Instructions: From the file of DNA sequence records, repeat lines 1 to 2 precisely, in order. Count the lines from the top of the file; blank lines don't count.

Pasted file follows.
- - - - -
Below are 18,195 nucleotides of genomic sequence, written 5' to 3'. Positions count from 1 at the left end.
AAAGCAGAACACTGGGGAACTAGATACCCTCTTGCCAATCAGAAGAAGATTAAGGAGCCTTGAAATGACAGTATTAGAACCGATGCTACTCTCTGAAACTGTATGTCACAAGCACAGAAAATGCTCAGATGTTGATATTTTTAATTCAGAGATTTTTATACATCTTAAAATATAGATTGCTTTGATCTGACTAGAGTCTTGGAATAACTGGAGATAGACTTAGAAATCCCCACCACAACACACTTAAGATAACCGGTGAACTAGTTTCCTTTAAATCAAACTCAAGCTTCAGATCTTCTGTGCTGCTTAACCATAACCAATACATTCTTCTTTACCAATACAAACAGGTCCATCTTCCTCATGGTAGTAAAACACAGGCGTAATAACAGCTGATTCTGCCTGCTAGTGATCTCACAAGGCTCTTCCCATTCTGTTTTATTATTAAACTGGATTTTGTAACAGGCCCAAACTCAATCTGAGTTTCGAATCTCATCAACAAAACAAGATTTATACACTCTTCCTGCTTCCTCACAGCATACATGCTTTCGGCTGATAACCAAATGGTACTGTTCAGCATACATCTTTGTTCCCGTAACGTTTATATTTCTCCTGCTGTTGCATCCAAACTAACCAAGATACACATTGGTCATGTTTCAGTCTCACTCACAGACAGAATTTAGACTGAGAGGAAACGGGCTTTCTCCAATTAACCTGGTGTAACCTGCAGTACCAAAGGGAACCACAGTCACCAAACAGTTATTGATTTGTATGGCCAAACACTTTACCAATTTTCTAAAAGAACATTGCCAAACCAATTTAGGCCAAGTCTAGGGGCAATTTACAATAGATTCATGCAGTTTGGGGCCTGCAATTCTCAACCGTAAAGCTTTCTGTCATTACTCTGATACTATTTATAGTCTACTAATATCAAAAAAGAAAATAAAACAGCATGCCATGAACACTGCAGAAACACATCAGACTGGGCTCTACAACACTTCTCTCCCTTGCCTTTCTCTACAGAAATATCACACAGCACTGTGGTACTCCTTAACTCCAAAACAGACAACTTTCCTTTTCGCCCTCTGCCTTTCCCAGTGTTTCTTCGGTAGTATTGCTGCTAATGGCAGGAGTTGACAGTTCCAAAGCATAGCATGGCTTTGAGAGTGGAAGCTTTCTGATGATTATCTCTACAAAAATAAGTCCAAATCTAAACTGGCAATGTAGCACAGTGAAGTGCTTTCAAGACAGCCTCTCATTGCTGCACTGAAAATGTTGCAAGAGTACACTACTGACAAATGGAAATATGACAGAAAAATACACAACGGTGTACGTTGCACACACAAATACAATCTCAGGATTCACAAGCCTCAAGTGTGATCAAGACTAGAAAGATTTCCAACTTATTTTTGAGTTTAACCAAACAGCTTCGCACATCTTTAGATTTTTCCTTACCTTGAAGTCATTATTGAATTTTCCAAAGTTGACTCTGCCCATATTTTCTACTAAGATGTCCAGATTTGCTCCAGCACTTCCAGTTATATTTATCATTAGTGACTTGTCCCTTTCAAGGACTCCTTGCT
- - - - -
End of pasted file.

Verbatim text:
Below are 18,195 nucleotides of genomic sequence, written 5' to 3'. Positions count from 1 at the left end.
AAAGCAGAACACTGGGGAACTAGATACCCTCTTGCCAATCAGAAGAAGATTAAGGAGCCTTGAAATGACAGTATTAGAACCGATGCTACTCTCTGAAACTGTATGTCACAAGCACAGAAAATGCTCAGATGTTGATATTTTTAATTCAGAGATTTTTATACATCTTAAAATATAGATTGCTTTGATCTGACTAGAGTCTTGGAATAACTGGAGATAGACTTAGAAATCCCCACCACAACACACTTAAGATAACCGGTGAACTAGTTTCCTTTAAATCAAACTCAAGCTTCAGATCTTCTGTGCTGCTTAACCATAACCAATACATTCTTCTTTACCAATACAAACAGGTCCATCTTCCTCATGGTAGTAAAACACAGGCGTAATAACAGCTGATTCTGCCTGCTAGTGATCTCACAAGGCTCTTCCCATTCTGTTTTATTATTAAACTGGATTTTGTAACAGGCCCAAACTCAATCTGAGTTTCGAATCTCATCAACAAAACAAGATTTATACACTCTTCCTGCTTCCTCACAGCATACATGCTTTCGGCTGATAACCAAATGGTACTGTTCAGCATACATCTTTGTTCCCGTAACGTTTATATTTCTCCTGCTGTTGCATCCAAACTAACCAAGATACACATTGGTCATGTTTCAGTCTCACTCACAGACAGAATTTAGACTGAGAGGAAACGGGCTTTCTCCAATTAACCTGGTGTAACCTGCAGTACCAAAGGGAACCACAGTCACCAAACAGTTATTGATTTGTATGGCCAAACACTTTACCAATTTTCTAAAAGAACATTGCCAAACCAATTTAGGCCAAGTCTAGGGGCAATTTACAATAGATTCATGCAGTTTGGGGCCTGCAATTCTCAACCGTAAAGCTTTCTGTCATTACTCTGATACTATTTATAGTCTACTAATATCAAAAAAGAAAATAAAACAGCATGCCATGAACACTGCAGAAACACATCAGACTGGGCTCTACAACACTTCTCTCCCTTGCCTTTCTCTACAGAAATATCACACAGCACTGTGGTACTCCTTAACTCCAAAACAGACAACTTTCCTTTTCGCCCTCTGCCTTTCCCAGTGTTTCTTCGGTAGTATTGCTGCTAATGGCAGGAGTTGACAGTTCCAAAGCATAGCATGGCTTTGAGAGTGGAAGCTTTCTGATGATTATCTCTACAAAAATAAGTCCAAATCTAAACTGGCAATGTAGCACAGTGAAGTGCTTTCAAGACAGCCTCTCATTGCTGCACTGAAAATGTTGCAAGAGTACACTACTGACAAATGGAAATATGACAGAAAAATACACAACGGTGTACGTTGCACACACAAATACAATCTCAGGATTCACAAGCCTCAAGTGTGATCAAGACTAGAAAGATTTCCAACTTATTTTTGAGTTTAACCAAACAGCTTCGCACATCTTTAGATTTTTCCTTACCTTGAAGTCATTATTGAATTTTCCAAAGTTGACTCTGCCCATATTTTCTACTAAGATGTCCAGATTTGCTCCAGCACTTCCAGTTATATTTATCATTAGTGACTTGTCCCTTTCAAGGACTCCTTGCT